Author Spotlight: Ralph Waldo Emerson

Ralph Waldo Emerson was one of the most popular thinkers of his time. This popular American essayist, philosopher, and poet also led the transcendentalism movement in America in the mid-19th century. Throughout his life, he was able to publish dozens of essays and hold hundreds of lectures across the States.

Born in Boston, Massachusetts, in 1803, Emerson was the second of five sons. After Emerson’s father died of stomach cancer, his mother raised him and his brothers with the help of their aunts. Emerson started school at age nine at the Boston Latin School. Only five years later, he was able to attend Harvard College. While studying, Emerson took on different jobs to support himself. At 18, he graduated along with 58 other students in his class.

After Harvard, Emerson worked with his brother William at a school he had established in Chelmsford, Massachusetts. When William left to study divinity at Gottingen, Emerson became the schoolmaster and made his living there for several years.

Emerson encountered health problems because of the cold weather in Boston, so he decided to move south, first to South Carolina and then further down to Florida. He had his first encounter with slavery in Florida, witnessing a slave auction outside a Bible Society meeting.

In 1829, Emerson was invited to serve as a junior pastor at Second Church in Boston. After the death of his first wife Ellen, he started questioning the church’s methods. This led to his resignation from the church in 1832 and travel to Europe in 1833. He traveled to countries such as Italy, Malta, France, and England, where he met and befriended the likes of William Wordsworth, Thomas Carlyle, and Samuel Taylor Coleridge. Later that year, he returned to the States and ventured into becoming a lecturer. His first lecture was conducted on November 5, 1833, titled The Uses of Natural History. The lecture later became the basis of his first published essay Nature.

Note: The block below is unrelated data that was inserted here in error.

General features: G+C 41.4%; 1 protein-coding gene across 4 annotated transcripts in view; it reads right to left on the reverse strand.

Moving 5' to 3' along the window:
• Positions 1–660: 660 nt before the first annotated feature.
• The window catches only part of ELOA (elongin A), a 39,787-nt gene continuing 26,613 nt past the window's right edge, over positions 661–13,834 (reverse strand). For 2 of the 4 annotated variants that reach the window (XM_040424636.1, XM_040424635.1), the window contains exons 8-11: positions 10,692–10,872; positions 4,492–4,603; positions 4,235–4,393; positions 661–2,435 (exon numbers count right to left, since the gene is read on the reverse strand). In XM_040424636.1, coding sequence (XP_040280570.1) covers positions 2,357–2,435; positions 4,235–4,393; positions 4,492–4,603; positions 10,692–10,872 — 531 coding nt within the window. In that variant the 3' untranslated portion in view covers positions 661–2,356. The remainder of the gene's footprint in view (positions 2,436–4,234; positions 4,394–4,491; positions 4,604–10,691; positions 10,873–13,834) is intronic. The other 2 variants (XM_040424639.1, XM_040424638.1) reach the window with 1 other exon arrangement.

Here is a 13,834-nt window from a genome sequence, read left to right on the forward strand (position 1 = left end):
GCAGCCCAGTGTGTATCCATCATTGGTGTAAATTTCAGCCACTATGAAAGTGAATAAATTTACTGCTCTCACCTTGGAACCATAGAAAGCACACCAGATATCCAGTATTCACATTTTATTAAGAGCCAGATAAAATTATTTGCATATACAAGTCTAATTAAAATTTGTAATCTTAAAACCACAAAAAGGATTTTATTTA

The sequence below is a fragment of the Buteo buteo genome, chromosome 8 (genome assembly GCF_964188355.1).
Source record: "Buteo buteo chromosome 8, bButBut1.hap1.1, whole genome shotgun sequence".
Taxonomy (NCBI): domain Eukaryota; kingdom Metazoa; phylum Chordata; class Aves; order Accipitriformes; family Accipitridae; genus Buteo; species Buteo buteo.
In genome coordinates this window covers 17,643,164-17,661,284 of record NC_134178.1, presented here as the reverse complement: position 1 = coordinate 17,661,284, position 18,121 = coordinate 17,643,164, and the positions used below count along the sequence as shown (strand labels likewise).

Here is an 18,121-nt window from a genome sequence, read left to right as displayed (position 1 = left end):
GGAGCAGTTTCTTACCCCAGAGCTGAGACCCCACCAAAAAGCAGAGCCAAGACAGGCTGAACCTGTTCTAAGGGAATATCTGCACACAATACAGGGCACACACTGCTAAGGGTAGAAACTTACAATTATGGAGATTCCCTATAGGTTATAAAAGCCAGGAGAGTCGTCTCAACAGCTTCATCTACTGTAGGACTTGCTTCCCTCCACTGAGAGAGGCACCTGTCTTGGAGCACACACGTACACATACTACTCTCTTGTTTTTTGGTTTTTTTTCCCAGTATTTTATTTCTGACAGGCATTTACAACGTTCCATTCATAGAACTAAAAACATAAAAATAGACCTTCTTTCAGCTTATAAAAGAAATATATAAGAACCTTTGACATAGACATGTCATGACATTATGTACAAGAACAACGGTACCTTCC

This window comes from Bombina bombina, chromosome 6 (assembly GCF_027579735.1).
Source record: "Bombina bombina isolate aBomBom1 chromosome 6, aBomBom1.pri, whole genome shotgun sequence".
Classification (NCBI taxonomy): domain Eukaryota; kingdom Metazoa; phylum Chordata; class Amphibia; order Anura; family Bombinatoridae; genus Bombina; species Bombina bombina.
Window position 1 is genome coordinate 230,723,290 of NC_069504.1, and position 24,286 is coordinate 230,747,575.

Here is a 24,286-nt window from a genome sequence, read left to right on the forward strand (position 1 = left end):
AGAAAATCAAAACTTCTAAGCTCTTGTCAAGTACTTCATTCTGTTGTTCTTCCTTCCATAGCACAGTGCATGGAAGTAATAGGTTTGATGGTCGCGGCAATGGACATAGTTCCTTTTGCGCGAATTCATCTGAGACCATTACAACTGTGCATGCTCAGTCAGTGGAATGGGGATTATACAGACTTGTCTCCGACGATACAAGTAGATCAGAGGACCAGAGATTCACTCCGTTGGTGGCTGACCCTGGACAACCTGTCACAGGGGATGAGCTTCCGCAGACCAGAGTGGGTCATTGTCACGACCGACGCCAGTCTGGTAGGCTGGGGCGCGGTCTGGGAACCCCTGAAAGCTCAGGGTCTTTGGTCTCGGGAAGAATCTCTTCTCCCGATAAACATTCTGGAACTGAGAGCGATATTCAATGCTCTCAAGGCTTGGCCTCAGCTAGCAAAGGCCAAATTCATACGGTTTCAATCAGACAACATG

Before the publication of Nature, Emerson was also starting what would be later known as the transcendentalism movement. The first few members included George Putnam, Frederic Henry Hedge, and Margaret Fuller. Transcendentalism fought against intellectualism and spirituality. One of its core beliefs is that people and nature are inherently good. The movement also believes that one has the capacity to create one’s own insights and opinions, without being influenced by the beliefs of the past.

One year after the publication of Nature, Emerson gave a speech at Phi Beta Kappa titled The American Scholar, which he also later published. The speech urged Americans to try writing styles that weren’t influenced by Europeans.

Emerson furthered his lecturing career in 1837 when he gave a lecture series on the philosophy of history at the Masonic Temple in Boston, the first that he gave on his own. This launched his lecturing career, and eventually, he was able to conduct as many as 80 lectures a year, traveling to places such as Idaho, Missouri, and California.

The transcendental group, which was the core of the transcendentalism movement, started a flagship journal in 1840 called The Dial. Margaret Fuller was its first editor, but after two years, Emerson himself took over. The Dial was used to promote young writers such as Henry David Thoreau and Ellery Channing. The journal was published until 1844.

Essays, Emerson’s second book, was published in 1841. The collection contained his famous essay “Self-Reliance.” The essay discussed individualism, which Emerson greatly advocated. Through this essay, he expressed that it was necessary for humans to avoid conformity and to follow their own ideas.

During the Civil War, Emerson was a vocal abolitionist, even declaring his opposition at a lecture he gave in Washington DC. He also spoke up against slavery in The Conduct of Life, an essay collection published in 1860. However, the essays also revealed that he was a supporter of war as a means of revitalizing a nation.

By the late 1860s to the early 1870s, Emerson’s health started to decline. He stopped writing in his journals, and his memory started fading. In 1874, he was able to publish an anthology of poetry, containing works by Lucy Larcom, Jones Very, Henry David Thoreau, and many more. By 1879, his memory had become so bad that he stopped appearing in public.

Emerson died on April 27, 1882, following complications due to pneumonia. He is buried in Sleepy Hollow Cemetery in Concord, Massachusetts. Throughout his life, he was able to publish dozens of essays, poetry, and speeches. He was also able to deliver hundreds of lectures across the United States. His large body of work was able to inspire the works of Walt Whitman, T. S. Eliot, Robert Frost, and Nathaniel Hawthorne. The Ralph Waldo Emerson Prize was also created in his honor. The prize is awarded annually to high school students with exceptional essays on historical subjects.


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